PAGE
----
Sleepaway Camp has one of the craziest and most memorable twist-endings of any movie you’ll ever see – it’s what the movie is known for. So it only seemed natural that when I posted my review of Sleepaway Camp to my Facebook page, I received a number of comments about that insane final scene. Those were the comments I was getting from the guys, anyway. Many of the girls, however, (particularly the ones around my age) were making comments about a different scene that had been etched into their memories – a scene referred to more than once as the “curling iron to the coochie” scene.
If you’ve seen the movie then you know they were, of course, referring to the death of Judy at the hands of the killer. Only shown in shadow, Judy’s death was actually less visually gruesome than the other murders that took place at the camp, but it obviously made a much more lasting impression. I suppose it makes sense that the thought of taking a hot probe to the lady-parts would have a much bigger impact on the memories of those who do in fact own lady-parts, but I think there’s more to it than that. This was the 80s, after all, when the ability to wield a curling iron and giant can of ozone-depleting Aquanet were as crucial to a high school girl as the skillful use of a bow and arrows were to Robin Hood (Those bangs weren’t going to make themselves big). A curling iron wasn’t merely a styling tool, it was a trusted friend, so there’s more at work than simple sympathy pains that make the “curling iron to the coochie” so memorable to my female contemporaries. For a girl of the 80s, the poetic justice of being killed by one’s own curling iron is the same as that of a great warrior being felled by his own sword. More than just a cringe-inducing way to die, “curling iron to the coochie” is a literary tragedy that exemplifies an entire generation.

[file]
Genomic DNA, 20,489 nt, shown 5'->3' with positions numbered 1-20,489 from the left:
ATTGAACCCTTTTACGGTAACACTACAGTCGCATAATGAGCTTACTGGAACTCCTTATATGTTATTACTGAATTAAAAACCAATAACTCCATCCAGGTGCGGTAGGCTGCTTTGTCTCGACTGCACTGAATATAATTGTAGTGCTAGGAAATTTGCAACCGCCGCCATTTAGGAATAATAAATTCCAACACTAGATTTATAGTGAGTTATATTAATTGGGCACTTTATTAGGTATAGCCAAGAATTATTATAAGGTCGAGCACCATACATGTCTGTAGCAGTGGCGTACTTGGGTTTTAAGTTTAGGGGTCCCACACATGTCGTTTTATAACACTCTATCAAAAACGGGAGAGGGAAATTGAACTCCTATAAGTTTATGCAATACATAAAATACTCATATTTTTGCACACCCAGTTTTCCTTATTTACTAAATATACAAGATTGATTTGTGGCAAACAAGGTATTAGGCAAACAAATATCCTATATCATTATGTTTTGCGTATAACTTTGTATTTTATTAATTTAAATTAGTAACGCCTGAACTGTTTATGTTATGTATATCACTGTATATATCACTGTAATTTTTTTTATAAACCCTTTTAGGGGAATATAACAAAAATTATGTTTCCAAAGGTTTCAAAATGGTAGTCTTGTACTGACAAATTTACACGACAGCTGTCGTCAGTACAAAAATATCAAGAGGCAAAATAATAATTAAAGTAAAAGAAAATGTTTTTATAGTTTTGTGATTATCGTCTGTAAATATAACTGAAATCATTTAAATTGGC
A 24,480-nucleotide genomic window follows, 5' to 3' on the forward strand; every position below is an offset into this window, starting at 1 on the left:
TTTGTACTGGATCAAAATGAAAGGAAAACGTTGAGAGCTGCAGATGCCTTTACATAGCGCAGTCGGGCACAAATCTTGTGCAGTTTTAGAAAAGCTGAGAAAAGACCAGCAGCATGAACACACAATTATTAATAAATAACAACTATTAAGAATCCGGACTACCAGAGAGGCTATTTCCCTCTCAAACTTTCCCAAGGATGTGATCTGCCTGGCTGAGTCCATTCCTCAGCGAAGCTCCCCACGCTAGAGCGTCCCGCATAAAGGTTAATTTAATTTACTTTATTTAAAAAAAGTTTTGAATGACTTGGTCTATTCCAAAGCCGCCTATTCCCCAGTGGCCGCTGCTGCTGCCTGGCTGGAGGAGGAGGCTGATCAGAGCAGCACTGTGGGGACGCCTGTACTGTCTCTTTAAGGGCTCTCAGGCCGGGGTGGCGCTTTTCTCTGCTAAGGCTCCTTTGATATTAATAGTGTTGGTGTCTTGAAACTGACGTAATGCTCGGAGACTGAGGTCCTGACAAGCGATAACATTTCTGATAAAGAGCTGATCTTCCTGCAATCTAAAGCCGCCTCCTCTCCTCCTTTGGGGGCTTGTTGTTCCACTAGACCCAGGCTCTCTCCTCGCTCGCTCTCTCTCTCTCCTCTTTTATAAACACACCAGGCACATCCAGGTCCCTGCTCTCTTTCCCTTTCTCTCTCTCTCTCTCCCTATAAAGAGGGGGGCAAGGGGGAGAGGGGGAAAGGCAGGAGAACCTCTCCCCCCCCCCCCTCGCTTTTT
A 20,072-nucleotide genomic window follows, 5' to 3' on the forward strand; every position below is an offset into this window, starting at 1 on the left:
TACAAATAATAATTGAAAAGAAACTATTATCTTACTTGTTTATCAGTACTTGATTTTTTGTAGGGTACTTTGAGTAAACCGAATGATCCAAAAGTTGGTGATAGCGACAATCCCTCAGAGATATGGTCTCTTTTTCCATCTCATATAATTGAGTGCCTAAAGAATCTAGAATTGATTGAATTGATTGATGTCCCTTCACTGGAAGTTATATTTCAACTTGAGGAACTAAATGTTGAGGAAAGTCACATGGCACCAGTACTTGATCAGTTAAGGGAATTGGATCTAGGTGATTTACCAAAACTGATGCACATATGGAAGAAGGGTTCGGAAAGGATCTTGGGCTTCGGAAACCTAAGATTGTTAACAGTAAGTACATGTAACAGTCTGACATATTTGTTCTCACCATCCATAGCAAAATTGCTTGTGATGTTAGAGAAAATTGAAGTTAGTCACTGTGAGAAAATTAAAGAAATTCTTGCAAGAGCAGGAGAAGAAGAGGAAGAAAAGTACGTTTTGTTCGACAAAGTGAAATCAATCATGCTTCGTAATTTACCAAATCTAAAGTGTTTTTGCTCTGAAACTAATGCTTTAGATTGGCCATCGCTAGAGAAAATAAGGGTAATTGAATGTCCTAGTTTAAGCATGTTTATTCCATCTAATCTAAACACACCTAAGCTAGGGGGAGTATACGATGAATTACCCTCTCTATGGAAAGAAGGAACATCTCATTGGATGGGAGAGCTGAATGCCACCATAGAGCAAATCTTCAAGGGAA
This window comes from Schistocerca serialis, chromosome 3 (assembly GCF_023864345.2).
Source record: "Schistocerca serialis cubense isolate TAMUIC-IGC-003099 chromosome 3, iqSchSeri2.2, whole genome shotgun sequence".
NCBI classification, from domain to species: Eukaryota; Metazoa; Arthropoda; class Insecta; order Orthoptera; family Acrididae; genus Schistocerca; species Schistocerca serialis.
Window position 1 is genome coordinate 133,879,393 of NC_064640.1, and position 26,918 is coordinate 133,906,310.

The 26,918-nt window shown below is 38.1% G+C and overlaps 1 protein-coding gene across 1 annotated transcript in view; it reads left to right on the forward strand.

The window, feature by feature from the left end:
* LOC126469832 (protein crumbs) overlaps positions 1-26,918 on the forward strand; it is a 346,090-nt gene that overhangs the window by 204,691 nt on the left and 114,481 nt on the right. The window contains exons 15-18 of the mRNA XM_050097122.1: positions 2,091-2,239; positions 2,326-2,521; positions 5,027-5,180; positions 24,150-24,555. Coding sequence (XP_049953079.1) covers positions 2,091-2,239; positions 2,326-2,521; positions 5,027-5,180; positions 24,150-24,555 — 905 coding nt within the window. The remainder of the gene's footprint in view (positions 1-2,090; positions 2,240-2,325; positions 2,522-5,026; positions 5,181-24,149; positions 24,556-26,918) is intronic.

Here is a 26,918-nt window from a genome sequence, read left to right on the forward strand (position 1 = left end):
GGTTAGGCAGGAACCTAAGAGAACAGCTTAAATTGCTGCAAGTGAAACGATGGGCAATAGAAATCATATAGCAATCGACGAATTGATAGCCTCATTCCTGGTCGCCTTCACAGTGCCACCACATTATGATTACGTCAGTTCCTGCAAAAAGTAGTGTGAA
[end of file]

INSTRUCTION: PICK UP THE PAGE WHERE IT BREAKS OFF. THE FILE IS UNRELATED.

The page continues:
And that’s why Judy’s curling iron is an unsung hero of 80s horror.